Some of their demands revolved around the show’s sex scenes, which, even by HBO standards, are so frequent and matter-of-fact as to raise an eyebrow. (“I want to do it before lunch,” Abela says. “I don’t need a roast chicken floating around in my belly.”) In the most memorable moment from last season, Yasmin forces Robert, a colleague she’s psychosexually toying with, to eat his own ejaculate, a sequence that makes the Wolf of Wall Street plane ride look PG-rated. I ask the two to theorize why the sex on Industry got so many people talking.

“It’s not Game of Thrones. It’s not fantastical,” Abela says. “It’s not like we’re lying in sheets of fur and by candlelight. You’re at the office, you go home, in the same harsh lighting.”

“I’m pretty sure none of it is romantic,” Herrold adds. “I think people expect to see sex because two people like each other. On this show, you’re seeing sex because two people hate each other.”

Far more confounding than the sex is the financial jargon. (One representative line: “Ask Rishi for the level of one-year, one-year Euro swap in 500K DVO1.”) The production keeps consultants on hand to walk through trades so they can get the gist of it, playing each scene with the precisely calibrated emotion—though the actors still don’t quite understand what they’re saying.

“Even in these big trades, it’s not just like, ‘Harper’s making a big trade and it’s a lot of money.’ She’s scheming and plotting and scamming, or she’s lying to this person or she’s hiding something or tricking someone,” Herrold says. “When I say ‘sell at 62 spot 25,’ I have no fucking idea what that means. I’m not taking the skills and the information that I’ve learned from the show to make money in the real world. No way.”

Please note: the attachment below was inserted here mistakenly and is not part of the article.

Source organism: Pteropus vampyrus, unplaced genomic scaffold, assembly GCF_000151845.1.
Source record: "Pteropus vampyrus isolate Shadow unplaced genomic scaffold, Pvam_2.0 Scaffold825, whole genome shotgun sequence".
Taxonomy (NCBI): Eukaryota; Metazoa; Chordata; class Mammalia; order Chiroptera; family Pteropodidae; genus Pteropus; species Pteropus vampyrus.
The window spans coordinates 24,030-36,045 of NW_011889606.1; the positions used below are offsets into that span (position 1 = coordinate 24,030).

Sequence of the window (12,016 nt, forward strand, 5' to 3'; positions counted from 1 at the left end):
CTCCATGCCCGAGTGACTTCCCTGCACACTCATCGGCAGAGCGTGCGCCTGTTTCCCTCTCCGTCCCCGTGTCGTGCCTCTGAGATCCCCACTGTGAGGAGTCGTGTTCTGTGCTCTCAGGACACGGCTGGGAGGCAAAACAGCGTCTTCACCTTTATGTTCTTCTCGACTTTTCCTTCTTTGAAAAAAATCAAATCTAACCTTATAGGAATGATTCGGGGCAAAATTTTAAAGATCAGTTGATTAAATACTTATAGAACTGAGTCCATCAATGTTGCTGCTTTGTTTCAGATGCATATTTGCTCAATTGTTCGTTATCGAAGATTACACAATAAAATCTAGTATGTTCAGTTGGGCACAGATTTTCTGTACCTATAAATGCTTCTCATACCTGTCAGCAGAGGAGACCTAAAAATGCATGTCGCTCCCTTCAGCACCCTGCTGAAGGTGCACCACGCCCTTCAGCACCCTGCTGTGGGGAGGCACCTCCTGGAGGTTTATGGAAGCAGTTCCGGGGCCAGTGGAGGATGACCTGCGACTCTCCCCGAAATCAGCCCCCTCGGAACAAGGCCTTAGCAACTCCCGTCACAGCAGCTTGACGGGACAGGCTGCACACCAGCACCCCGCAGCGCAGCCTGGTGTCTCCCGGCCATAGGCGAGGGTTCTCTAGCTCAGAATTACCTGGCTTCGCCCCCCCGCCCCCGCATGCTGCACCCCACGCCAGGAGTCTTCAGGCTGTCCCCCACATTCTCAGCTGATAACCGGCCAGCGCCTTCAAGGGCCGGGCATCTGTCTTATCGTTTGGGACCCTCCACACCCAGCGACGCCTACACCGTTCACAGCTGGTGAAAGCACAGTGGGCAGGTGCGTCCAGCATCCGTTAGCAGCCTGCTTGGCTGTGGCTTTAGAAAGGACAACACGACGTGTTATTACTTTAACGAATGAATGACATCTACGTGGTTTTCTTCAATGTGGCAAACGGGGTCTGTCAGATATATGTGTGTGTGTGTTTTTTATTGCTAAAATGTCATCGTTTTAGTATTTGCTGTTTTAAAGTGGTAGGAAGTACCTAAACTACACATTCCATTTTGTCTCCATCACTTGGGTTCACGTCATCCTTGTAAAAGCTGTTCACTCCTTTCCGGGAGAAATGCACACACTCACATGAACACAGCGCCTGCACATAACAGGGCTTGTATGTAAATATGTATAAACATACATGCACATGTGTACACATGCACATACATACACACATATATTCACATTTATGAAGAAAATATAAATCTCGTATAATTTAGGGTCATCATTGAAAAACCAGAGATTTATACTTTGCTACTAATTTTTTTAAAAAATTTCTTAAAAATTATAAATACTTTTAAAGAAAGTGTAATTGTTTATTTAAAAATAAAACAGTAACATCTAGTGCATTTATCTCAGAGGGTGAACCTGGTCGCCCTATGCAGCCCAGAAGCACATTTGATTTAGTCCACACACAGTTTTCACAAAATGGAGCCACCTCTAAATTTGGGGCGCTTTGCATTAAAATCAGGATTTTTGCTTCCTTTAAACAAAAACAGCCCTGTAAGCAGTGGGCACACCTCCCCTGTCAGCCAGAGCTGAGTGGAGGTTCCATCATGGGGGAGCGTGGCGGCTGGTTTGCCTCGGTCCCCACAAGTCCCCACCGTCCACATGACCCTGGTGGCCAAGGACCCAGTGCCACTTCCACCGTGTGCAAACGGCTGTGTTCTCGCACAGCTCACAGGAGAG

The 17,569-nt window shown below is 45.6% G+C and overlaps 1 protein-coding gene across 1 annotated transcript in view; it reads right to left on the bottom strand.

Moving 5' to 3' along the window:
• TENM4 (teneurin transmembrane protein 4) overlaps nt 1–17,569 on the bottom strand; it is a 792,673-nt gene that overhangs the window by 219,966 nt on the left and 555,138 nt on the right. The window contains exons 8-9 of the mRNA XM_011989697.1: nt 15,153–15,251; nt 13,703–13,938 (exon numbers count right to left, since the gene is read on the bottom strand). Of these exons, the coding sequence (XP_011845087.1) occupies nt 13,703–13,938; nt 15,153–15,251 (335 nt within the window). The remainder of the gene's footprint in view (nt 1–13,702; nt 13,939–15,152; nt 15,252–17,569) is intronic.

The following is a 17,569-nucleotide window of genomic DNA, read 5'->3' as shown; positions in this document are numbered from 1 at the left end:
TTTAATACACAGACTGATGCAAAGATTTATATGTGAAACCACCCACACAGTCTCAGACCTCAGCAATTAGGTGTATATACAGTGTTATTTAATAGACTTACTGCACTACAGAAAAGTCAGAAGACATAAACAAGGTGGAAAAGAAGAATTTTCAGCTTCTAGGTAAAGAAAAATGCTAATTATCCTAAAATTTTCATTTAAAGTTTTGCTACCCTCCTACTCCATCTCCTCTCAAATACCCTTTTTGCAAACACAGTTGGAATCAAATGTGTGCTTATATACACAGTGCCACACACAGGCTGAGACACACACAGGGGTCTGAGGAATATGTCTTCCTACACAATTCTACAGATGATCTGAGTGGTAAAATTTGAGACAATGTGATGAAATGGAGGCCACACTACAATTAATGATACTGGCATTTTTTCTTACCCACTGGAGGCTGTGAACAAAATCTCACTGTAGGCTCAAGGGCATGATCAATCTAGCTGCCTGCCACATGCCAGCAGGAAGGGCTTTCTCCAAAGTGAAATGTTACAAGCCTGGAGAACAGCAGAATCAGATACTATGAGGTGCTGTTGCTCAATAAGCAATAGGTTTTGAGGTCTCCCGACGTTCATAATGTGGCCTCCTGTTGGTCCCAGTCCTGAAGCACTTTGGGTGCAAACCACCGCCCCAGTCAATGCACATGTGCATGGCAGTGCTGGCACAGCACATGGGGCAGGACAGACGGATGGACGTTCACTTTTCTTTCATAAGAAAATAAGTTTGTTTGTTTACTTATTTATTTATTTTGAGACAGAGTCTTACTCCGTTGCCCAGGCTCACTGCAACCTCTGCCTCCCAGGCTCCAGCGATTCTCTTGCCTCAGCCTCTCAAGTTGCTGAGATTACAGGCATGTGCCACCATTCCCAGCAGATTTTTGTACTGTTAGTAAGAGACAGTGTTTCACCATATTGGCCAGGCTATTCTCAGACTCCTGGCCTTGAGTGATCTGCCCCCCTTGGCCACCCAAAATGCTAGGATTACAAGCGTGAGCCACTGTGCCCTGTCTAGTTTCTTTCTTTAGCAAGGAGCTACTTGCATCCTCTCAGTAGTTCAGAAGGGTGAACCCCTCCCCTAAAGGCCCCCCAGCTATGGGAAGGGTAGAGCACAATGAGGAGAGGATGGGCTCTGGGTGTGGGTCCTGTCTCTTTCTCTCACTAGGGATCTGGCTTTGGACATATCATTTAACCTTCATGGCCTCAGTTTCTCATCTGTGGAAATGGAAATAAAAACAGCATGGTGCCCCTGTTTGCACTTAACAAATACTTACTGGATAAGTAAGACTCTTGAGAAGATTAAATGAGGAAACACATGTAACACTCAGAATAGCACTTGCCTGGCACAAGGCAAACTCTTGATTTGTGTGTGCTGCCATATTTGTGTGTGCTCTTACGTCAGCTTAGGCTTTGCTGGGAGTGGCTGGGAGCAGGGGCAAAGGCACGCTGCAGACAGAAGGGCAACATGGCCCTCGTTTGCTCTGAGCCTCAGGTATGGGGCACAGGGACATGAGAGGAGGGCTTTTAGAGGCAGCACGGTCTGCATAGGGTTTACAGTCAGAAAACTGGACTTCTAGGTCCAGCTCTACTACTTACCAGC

Still, their stocks are rising. Industry has since launched them both to bigger projects: a few minutes before our interview, it’s publicly announced that Abela has a part in the upcoming Greta Gerwig Barbie movie. (Herrold puts her video call on mute to scream about the good news.) Herrold stars in the new horror satire Bodies Bodies Bodies, out in early August, and recently finished filming Leave the World Behind across from Ethan Hawke, Mahershala Ali, and Julia Roberts. “Julia’s literally the baddest beezee in the game,” she says. “I’m obsessed with her.”

Spending so much time in the world of high finance may not have made it any more appealing, but it did lead to one bizarre development: pity for the finance bro. “What Industry did was make me more sympathetic towards them. If I passed some bros on the street, I’d be like, ‘ugh,’” Herrold says. “And now I’m more like, ‘Oh, they’re hurting.’”